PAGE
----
1. Inherit from an instance class
  2. Decorate a .NET class with some attributes

WMI attributes and classes are located in the System.Management.Instrumentation namespace. (For more details on this namespace, see the MSDN article “System.Management Lets You Take Advantage of WMI APIs within Managed Code“.

Whether you implement a WMI instance using a class or attributes depends on your application requirements. This tutorial uses attributes because most samples I reviewed used attributes. The following snippet defines the instance class:

public class AggregateValueWMIInstance

All public properties exposed by the class will be visible in WMI unless you add explicit attributes to exclude the property, as in this example:

public Guid InternalIdentifier

A directive to locate the class in a particular WMI namespace is the only other statement recommended to complete the WMI class definition:

[assembly: Instrumented("Root/CroweV2")]    //Place in CIM under crowe

The .NET Framework documentation shows how you can use the installer.exe utility to make the class available in WMI. The following code sample automatically installs the class in WMI using the RegisterAssembly static function in the Instrumentation class whenever the Publish function is first executed:

private void RegisterWMIClass()
   Assembly curAssm;

   curAssm = Assembly.GetAssembly(this.GetType());
   if (System.Management.Instrumentation.Instrumentation.
      //Cool; it's already registered in WMI
   else    //Well then, register it

Now, all you need are the code to write the instance to WMI and the MOM configuration to read the information.

Hosting the WMI Class

As previously stated, the WMI support built into .NET is dynamic. So, you need running code to host the WMI class. The sample solution uses a desktop application. Your implementation probably will create a Windows service. (For an introduction to building a Windows service, read “Creating a Windows Service in .NET“.)

In the sample solution, AggWMIInstWriter reads the measures from a SQL database, populates an instance of AggregateValueWMIInstance, and publishes the class to WMI. The following code publishes the instance to WMI and in doing so makes the data visible to MOM:

private void UpdateNewMeasure(string measureKey,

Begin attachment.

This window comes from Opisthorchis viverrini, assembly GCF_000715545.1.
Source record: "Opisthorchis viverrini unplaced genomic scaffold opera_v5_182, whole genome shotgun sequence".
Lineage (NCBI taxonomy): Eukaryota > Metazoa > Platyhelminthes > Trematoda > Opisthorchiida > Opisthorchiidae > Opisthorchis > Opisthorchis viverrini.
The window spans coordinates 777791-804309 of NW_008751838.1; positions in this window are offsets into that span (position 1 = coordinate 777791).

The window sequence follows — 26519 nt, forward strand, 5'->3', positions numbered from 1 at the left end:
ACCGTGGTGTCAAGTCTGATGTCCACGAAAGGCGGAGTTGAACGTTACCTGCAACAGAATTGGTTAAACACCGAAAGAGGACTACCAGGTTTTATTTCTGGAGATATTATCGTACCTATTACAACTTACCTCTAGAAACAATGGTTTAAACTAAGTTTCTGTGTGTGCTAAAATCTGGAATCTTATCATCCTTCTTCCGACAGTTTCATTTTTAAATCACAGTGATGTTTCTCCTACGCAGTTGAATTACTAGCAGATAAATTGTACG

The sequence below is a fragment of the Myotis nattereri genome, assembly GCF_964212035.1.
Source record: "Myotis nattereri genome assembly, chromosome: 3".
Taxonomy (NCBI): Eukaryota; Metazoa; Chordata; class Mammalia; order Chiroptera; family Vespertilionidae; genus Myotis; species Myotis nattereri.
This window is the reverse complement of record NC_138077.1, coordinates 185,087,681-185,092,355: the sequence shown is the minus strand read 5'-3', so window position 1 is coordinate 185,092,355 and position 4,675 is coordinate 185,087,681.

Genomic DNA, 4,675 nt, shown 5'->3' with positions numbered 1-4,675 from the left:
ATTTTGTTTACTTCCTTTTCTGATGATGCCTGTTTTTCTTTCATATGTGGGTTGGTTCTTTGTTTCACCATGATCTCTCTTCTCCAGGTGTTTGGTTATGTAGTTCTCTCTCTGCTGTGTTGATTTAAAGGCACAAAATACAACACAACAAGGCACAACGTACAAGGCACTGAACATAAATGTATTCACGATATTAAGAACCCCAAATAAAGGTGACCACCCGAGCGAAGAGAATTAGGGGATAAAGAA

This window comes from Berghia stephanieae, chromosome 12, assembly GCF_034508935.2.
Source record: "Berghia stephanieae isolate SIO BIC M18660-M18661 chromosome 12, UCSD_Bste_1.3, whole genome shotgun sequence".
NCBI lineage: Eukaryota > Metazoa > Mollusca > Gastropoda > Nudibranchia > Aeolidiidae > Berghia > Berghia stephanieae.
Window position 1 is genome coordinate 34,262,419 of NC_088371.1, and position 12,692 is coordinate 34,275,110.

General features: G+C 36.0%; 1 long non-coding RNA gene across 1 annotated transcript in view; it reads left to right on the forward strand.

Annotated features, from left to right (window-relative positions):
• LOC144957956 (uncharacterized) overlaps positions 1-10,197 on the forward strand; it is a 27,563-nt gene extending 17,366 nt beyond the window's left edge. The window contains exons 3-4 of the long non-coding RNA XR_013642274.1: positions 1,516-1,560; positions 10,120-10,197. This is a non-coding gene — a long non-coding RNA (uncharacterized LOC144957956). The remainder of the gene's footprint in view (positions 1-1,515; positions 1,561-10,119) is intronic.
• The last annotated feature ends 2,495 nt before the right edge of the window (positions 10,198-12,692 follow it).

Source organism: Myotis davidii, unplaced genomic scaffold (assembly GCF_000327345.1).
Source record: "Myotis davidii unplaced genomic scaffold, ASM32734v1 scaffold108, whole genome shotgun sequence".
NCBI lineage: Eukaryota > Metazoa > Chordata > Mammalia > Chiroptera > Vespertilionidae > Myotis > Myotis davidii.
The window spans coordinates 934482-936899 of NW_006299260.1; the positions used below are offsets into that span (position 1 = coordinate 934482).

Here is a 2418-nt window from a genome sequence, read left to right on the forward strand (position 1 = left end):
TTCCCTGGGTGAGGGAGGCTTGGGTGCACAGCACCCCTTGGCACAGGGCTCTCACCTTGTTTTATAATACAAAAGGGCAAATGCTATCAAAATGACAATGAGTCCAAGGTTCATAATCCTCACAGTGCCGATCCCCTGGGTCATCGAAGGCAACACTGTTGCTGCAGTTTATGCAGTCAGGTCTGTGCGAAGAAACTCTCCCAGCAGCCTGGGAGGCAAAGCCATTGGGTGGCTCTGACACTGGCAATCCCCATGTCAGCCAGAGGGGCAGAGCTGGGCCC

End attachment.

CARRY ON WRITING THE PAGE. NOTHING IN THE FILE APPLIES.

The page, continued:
AggregateValueWMIInstance inst)
AggregateValueWMIInstance instCur = null;
if (_mySortedList.TryGetValue(measureKey, out instCur))
instCur.Revoke(); //Hide the data from WMI
//It’s there, so replace it
_mySortedList.Add(measureKey, inst);
_mySortedList.Add(measureKey, inst);
inst.Publish(); //Display it in WMI

One interesting thing to note in the code is the use of the new .NET Framework 2.0 Generic class collections for type safety.

Now that the data has been loaded into WMI, the only task remaining is creating MOM rules to read the data.

MOM Implementation

Once you have data in WMI, implementing with MOM is straightforward. Adding WMI instance monitoring to MOM is beyond the scope of this article; the following summations share some of the key configuration dialogs:

  1. You use the MOM WMI numeric provider function. Configure the MOM numeric provider as shown in Figure 1.

    Figure 1: Configuration of MOM Numeric Provider

    You can change the example to sample more or less frequently.

  2. The next key to configuring MOM is to create a rule and select the provider you created in Step 1 (see Figures 2 and 3).

    Figure 2: MOM Performance Rule #1

    Figure 3: MOM Performance Rule #2

  3. Finally, use MOM to start sampling the data.

    Figure 4: Starting MOM

The complexity of your rule is limited by the capabilities of MOM. As previously stated, when a MOM rule executes, MOM can respond to it by sending notifications or running applications.

Preserve Data Warehouse Integrity

Flash totals and other QA checks are critical for preserving the integrity of your data warehouse. By using WMI and the .NET Framework, you can incorporate QA checks into your Microsoft Operations Manager rules and notifications.

Download the Code

You can download the code that accompanies the article here.

About the Author

Jeffrey Juday is a software developer with Crowe Chizek in South Bend, Indiana. He has been developing software with Microsoft tools for more than 12 years in a variety of industries. Jeff currently builds solutions using BizTalk 2004, ASP.NET, SharePoint, and SQL Server 2000. You can reach Jeff at


Special thanks to Dustin Hannifin, my company’s MOM administrator, for his expertise and assistance with this article.